The servant of Jesus Christ must see to it that he is not so easily forced to withdraw from the face of the Lord and to be annoyed, murmur and complain over the nuisance of a single fly, that is, a trivial temptation, suspicion, sadness, distraction, need or any such adversity, when they can all be put to flight with no more than the hand of a good will directed up to God. After all, through a good will a man has God as his defender, and the holy angels as his guardians and protectors. What is more, any temptation can be overcome by a good will too, like a fly driven away from a bald head by one’s hand.

So peace is for men of good will. Indeed we can offer God nothing more valuable than a good will, since a good will in the soul is the source of all good things, and the mother of all virtues. If anyone is beginning to possess that good will, he undoubtedly has what is necessary for leading a good life. For if you want what is good, but cannot do it, God will make good the deed.

For it is in accordance with this eternal law that God has established with irrevocable firmness that deserts should be a matter of the will, whether in bliss or torment, reward or punishment. Love itself is a great will to serve God, a sweet desire to please God, and a fervent wish to experience God. What is more, to be tempted is not a sin, but the opportunity for exercising virtue, so that temptation can be greatly to a man’s benefit, since it is held that the whole of a man’s life on earth is a testing. (Job 7.1)

Chapter 12: How powerful the love of God is

All that is said above and whatever is necessary for salvation cannot be better, more immediately and more securely achieved than by love, through which whatever is lacking of what is necessary for salvation can be made good. In love we possess the fullness of all good and the realisation of our highest longing is nor denied us. After all it is love alone by which we turn back to God, are changed into God, cleave to God, and are united to God in such a way that we become one spirit with him, and are by him and through him made blessed here by grace and hereafter in glory. Now love is such that it cannot rest except in the beloved, but it does when it wins the beloved in full and peaceful possession. For love, which itself is charity, is the way of God to men and the way of man to God. God cannot house where there is no love. So if we have love, we have God, for God is love. Furthermore nothing is sharper than love, nothing is more subtle, nothing more penetrating. It will not rest until it has by its very nature penetrated the whole power, the depth and the totality of the loved one. It wants to make itself one with the beloved, and itself, if it were possible, to be what the beloved is too. Thus it cannot bear that anything should stand between itself and the beloved object, which is God, but pressed eagerly towards him. As a result it never rests until it has left everything else behind and come to him alone.

For the nature of love is of a unitive and transforming power which transforms the lover into what he loves, or alternatively, makes the lover one with the other, and vice versa, in so far as is possible. This is manifest in the first place with regard to the mental powers, depending on how much the beloved is in the lover, in other words depending on how sweetly and delightfully the beloved is recalled in the mind of the lover, and in direct proportion, that is, with how much the lover strives to grasp all the things that relate to the beloved not just superficially but intimately, and to enter, as it were, into his innermost secrets. It is also manifest with regard to the emotional and affective powers when the beloved is said to be in the lover, in other words when the desire to please the beloved is found in the will and established within by the happy enjoyment of him. Alternatively, the lover is in the beloved when he is united with him by all his desire and compliance in agreement with the beloved’s willing and not willing, and finds his own pleasure and pain in that of the beloved. For love draws the lover out of himself (since love is strong as death), and establishes him in the beloved, causing him to cleave closely to him. For the soul is more where it loves than where it lives, since it is in what it loves in accordance with its very nature, understanding and will, while it is in where it lives only with regard to form, which is even true for animals as well.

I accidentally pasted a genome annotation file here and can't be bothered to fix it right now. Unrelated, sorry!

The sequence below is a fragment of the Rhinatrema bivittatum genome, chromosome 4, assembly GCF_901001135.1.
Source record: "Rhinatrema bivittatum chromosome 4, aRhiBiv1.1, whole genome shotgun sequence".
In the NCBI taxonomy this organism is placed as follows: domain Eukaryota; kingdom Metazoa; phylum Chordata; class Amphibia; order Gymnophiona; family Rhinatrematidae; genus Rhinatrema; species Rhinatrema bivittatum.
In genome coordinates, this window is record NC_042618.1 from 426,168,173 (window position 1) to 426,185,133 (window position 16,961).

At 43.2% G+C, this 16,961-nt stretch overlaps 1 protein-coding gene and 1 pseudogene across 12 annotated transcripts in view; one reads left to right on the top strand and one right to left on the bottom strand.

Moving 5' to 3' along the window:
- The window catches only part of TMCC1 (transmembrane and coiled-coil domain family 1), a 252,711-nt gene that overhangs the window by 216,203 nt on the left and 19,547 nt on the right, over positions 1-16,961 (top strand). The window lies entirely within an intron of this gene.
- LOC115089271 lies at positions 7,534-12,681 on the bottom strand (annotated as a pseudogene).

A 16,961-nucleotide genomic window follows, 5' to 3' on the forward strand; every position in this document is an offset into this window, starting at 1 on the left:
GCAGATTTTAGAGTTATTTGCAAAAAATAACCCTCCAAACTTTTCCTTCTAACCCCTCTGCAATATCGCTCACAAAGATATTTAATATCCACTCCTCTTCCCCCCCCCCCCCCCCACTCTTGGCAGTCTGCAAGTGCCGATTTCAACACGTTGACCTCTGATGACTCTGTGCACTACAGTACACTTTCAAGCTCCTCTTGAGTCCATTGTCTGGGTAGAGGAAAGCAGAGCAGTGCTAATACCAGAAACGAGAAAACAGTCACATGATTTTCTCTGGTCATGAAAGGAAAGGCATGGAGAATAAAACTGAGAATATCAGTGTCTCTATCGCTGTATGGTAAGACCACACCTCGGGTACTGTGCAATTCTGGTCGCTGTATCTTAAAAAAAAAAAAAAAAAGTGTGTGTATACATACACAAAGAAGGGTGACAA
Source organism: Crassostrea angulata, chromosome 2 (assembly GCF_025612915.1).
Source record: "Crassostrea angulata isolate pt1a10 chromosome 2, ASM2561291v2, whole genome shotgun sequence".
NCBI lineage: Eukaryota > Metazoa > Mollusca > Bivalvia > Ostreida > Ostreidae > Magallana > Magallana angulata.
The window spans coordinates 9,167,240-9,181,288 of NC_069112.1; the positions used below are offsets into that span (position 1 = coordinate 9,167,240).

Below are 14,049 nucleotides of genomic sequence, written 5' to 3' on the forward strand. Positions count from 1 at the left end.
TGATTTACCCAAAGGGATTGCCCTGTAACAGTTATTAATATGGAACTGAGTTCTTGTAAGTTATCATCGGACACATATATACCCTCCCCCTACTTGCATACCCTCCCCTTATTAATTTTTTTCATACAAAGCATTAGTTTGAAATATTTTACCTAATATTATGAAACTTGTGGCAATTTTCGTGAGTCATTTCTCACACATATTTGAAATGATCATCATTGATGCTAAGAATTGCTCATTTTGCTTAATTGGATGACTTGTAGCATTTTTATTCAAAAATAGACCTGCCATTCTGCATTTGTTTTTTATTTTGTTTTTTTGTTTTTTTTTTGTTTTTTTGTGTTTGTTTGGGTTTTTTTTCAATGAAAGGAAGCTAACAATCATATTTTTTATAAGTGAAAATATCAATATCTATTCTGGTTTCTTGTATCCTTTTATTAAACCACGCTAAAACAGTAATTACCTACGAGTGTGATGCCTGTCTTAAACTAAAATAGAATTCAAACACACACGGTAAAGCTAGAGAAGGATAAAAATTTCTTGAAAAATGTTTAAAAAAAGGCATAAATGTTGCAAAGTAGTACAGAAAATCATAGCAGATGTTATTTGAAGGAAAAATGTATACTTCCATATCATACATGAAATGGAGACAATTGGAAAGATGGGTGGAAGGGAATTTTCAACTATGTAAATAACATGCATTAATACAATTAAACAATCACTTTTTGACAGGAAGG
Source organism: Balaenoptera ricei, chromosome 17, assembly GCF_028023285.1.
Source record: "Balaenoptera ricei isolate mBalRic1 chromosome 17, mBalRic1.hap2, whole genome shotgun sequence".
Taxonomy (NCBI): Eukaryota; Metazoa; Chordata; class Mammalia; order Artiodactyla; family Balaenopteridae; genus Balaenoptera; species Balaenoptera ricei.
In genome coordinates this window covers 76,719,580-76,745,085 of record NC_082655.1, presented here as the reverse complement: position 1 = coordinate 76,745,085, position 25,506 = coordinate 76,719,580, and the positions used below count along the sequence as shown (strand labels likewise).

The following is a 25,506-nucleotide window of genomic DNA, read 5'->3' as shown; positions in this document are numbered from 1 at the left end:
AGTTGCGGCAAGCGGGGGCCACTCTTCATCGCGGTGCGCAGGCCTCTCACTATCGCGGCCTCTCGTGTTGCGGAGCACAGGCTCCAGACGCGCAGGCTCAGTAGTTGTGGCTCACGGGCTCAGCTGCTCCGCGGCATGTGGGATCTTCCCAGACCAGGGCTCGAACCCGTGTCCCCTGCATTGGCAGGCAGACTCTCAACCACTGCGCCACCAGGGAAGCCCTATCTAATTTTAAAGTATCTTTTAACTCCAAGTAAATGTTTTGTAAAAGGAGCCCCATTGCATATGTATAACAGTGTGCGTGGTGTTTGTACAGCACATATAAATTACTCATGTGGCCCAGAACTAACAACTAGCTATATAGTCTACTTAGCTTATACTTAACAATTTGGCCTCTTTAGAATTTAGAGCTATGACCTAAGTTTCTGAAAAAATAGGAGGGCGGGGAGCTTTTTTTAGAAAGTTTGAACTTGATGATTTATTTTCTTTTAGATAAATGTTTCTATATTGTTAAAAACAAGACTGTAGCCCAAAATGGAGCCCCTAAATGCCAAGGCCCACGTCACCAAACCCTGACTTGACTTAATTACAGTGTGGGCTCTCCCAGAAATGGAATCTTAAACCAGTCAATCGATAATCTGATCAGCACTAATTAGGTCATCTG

There is nothing therefore which draws us away from the exterior senses to within ourselves, and from there to Jesus Christ and things divine, more than the love of Christ and the desire for the sweetness of Christ, for the experience, awareness and enjoyment of the presence of Christ’s divinity. For there is nothing but the power of love which can lead the soul from the things of earth to the lofty summit of heaven. Nor can anyone attain the supreme beatitude unless summoned to it by love and yearning. Love after all is the life of the soul, the wedding garment and the soul’s perfection, containing all the law and the prophets and our Lord’s teaching. That is why Paul says to the Romans, Love is the fulfilling of the law, (Rom. 13.8) and in the first letter to Timothy, The end of the commandment is love. (1 Timothy 1.5)